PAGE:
Police: Immigration memos to have little effect

Statewide immigration rights group says DHS memos could jeopardize safety of undocumented immigrants

Joshua Kellogg
Immigration and Customs Enforcement officers escort a man in an apartment building in the Bronx borough of New York during a series of raids on March 3, 2015.
  • The Department of Homeland Security has issued two memos about enforcing immigration laws and policies.
  • The heads of local law enforcement agencies say the memos won't impact their day-to-day operations.
  • Immigration rights activists say the memos could lead to racial profiling and civil rights violations.
  • A rally in support of undocumented immigrants will take place in Farmington on Saturday.

FARMINGTON — San Juan County law enforcement officials say memos issued by the Department of Homeland Security about the enforcement of immigration laws will have little to no effect on their operations locally.

But a statewide immigration rights group believes the memos could jeopardize the safety of undocumented immigrants, including families with mixed immigration statuses.

The DHS issued two memos on Feb. 20 about enforcing immigration laws and policies, along with border security between the U.S. and Mexico. One memo expands a federal program for local or state law enforcement to enforce federal immigration laws.

But the heads of local law enforcement agencies said the memos won't impact their day-to-day operations.

Farmington police Chief Steve Hebbe said the federal government has wanted police to build trust with their communities, and that is something Farmington police take seriously.

"We're not really enthusiastic for them to begin participating in anything that targets a certain group in our community," Hebbe said.

Hebbe, along with Bloomfield police Chief Randy Foster and San Juan County Sheriff's Office Undersheriff Shane Ferrari, said their agencies help U.S. Immigration and Customs Enforcement personnel if they are searching in their jurisdictions for a suspect who might have an immigration detainer.

Demonstrators gather in Baltimore on Feb. 16 as part of a nationwide protest, called "A Day Without Immigrants."

One of the federal memos states DHS departments "will no longer exempt classes or categories of removable aliens from potential enforcement." That effectively puts almost all undocumented immigrants at risk for deportation proceedings.

Elsa Lopez is a San Juan County community organizer with the immigration rights group Somos Un Pueblo Unido, which is based in Santa Fe. She said the memos and President Donald Trump's executive orders could create an environment for racial profiling and civil rights violations.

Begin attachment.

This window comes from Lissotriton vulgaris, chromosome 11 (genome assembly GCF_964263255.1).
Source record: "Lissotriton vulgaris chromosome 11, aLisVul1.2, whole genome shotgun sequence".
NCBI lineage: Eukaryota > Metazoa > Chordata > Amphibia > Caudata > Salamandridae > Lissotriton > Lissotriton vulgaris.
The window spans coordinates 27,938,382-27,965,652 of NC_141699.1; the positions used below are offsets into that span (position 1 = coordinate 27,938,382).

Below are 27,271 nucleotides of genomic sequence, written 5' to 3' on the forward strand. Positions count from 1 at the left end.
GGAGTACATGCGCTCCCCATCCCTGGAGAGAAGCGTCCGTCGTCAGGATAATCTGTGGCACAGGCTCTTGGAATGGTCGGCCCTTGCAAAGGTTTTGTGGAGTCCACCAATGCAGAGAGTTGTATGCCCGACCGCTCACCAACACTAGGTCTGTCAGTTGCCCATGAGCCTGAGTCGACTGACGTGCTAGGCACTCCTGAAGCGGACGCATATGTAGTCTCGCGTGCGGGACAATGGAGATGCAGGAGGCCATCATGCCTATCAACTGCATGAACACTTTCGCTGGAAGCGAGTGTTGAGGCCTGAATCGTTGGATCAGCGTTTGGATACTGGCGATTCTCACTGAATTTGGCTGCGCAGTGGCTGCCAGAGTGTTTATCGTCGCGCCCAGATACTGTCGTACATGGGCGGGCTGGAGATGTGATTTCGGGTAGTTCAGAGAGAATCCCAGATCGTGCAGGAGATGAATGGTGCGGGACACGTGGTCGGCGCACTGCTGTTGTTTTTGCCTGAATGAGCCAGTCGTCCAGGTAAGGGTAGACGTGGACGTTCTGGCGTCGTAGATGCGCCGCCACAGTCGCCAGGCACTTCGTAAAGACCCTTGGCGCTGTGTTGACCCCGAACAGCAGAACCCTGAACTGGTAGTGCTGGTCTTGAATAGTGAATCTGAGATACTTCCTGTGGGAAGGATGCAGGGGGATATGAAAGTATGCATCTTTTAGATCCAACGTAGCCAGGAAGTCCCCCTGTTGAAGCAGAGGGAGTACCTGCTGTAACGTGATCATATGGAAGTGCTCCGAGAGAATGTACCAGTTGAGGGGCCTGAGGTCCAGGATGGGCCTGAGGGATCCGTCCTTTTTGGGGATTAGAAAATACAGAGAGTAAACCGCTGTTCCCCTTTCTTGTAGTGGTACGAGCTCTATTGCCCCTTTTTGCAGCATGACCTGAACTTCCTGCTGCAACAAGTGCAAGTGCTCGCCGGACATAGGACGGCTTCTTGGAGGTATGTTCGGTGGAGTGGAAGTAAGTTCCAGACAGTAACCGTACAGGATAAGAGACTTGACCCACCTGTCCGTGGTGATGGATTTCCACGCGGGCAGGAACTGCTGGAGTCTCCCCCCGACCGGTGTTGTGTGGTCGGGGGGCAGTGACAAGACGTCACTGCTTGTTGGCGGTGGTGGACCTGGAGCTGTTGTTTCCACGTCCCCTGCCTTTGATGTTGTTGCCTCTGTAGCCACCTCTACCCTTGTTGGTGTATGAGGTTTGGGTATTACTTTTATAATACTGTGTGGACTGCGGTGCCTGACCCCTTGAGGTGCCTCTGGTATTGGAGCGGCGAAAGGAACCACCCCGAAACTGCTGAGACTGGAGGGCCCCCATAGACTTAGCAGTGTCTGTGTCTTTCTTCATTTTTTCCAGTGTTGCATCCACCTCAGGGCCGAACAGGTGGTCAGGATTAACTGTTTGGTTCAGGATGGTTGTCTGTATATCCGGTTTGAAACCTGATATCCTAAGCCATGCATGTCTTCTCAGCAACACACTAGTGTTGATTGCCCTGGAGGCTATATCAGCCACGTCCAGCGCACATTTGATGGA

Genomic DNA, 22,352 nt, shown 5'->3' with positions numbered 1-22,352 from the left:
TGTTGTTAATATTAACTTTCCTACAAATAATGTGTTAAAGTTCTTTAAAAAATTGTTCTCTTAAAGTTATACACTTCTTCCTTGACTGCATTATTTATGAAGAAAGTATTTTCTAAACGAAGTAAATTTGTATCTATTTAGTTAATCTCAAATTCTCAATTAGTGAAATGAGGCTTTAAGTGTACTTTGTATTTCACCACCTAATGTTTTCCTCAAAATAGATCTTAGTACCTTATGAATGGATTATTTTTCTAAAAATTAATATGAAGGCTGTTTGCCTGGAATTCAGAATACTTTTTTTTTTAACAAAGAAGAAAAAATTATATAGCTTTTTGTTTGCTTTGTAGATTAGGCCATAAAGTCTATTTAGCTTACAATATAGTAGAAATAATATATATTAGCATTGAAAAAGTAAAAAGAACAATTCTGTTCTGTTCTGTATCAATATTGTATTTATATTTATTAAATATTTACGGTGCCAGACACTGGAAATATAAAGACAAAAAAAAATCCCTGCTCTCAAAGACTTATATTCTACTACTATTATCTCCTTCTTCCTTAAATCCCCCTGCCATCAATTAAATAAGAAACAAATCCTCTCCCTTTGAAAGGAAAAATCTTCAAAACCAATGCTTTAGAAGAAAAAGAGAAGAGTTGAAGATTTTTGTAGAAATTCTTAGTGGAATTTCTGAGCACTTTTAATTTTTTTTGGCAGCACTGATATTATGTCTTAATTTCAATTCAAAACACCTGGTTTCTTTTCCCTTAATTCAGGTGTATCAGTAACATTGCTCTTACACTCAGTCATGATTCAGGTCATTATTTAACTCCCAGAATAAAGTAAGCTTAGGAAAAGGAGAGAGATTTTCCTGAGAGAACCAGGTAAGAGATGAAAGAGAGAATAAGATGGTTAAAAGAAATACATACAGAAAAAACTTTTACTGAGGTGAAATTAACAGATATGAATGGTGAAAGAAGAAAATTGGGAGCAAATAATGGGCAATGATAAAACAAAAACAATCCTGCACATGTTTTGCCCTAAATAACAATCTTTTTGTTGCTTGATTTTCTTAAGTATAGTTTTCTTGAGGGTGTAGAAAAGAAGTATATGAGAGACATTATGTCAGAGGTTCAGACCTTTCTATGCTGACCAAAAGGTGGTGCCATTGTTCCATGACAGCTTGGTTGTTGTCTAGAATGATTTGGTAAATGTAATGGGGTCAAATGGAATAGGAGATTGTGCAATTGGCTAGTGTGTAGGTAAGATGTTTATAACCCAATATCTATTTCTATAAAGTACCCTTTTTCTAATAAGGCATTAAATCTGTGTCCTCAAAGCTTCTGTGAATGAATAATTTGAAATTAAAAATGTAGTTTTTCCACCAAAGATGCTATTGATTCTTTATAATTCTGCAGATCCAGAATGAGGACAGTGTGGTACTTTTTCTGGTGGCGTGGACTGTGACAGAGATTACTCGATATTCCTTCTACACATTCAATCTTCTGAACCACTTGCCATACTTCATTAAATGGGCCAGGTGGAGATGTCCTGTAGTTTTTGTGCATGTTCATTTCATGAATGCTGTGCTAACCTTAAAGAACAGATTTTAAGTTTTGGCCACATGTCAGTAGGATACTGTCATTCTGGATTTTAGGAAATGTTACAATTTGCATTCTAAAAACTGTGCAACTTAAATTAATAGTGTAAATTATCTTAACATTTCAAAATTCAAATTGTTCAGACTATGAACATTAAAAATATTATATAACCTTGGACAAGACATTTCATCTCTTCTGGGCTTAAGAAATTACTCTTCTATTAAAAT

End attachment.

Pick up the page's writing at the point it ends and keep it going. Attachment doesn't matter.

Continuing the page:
Lopez praised Hebbe and Farmington police for their community outreach with undocumented immigrants.

But she claimed the Sheriff's Office has collaborated with ICE and shared information about residents with an ICE agent.

Sheriff Ken Christesen said that claim was "nonsense." He said the Sheriff's Office does not conduct immigration raids, and his deputies focus on criminals, not on residents, including undocumented immigrants, who abide by the law.

"We have a lot of people that are illegal aliens here. When they commit crimes, we always pass that information to immigration," Christesen said.

In 2015, 3.7 percent of San Juan County's population was foreign-born, according to the U.S. Census Bureau. Lopez said that number includes legal and undocumented immigrants.

Officials with the San Juan County Sheriff's Office say federal memos about the enforcement of immigration laws will have little to no effect on their local operations.

Ferrari, Foster and Hebbe said officers with their respective departments do not ask a victim's immigration status when speaking about a case.

Ferrari said Sheriff's Office deputies ask suspects arrested on suspicion of crimes about their nationality. He said the reason for that is to inform suspects' consulates about the alleged crime. He said police also ask suspects without identification for their nationality so authorities can run their fingerprints through federal databases to check whether they have previously been deported.

"We don't ask victims what their immigration status is," Ferrari said. "We don't want them to think that is something we do enforce."

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Hebbe said he wants residents to feel free to call Farmington police without worrying about their immigration status. He said if somebody is a victim of a crime, their status will not be an issue.

A rally in support of undocumented immigrants will take place in Farmington this weekend. The "Welcome the Stranger" will take place from 11 a.m. to 1 p.m. Saturday outside the Farmington Museum at Gateway Park at 3041 E. Main St.

Local progressive group Step by Step Indivisible is organizing the rally to support the local immigrant community, said event organizer Stephen Clarke.

He said those who attend will have a chance to share stories of their families who immigrated to the U.S.

Joshua Kellogg covers crime, courts and social issues for The Daily Times. He can be reached at 505-564-4627.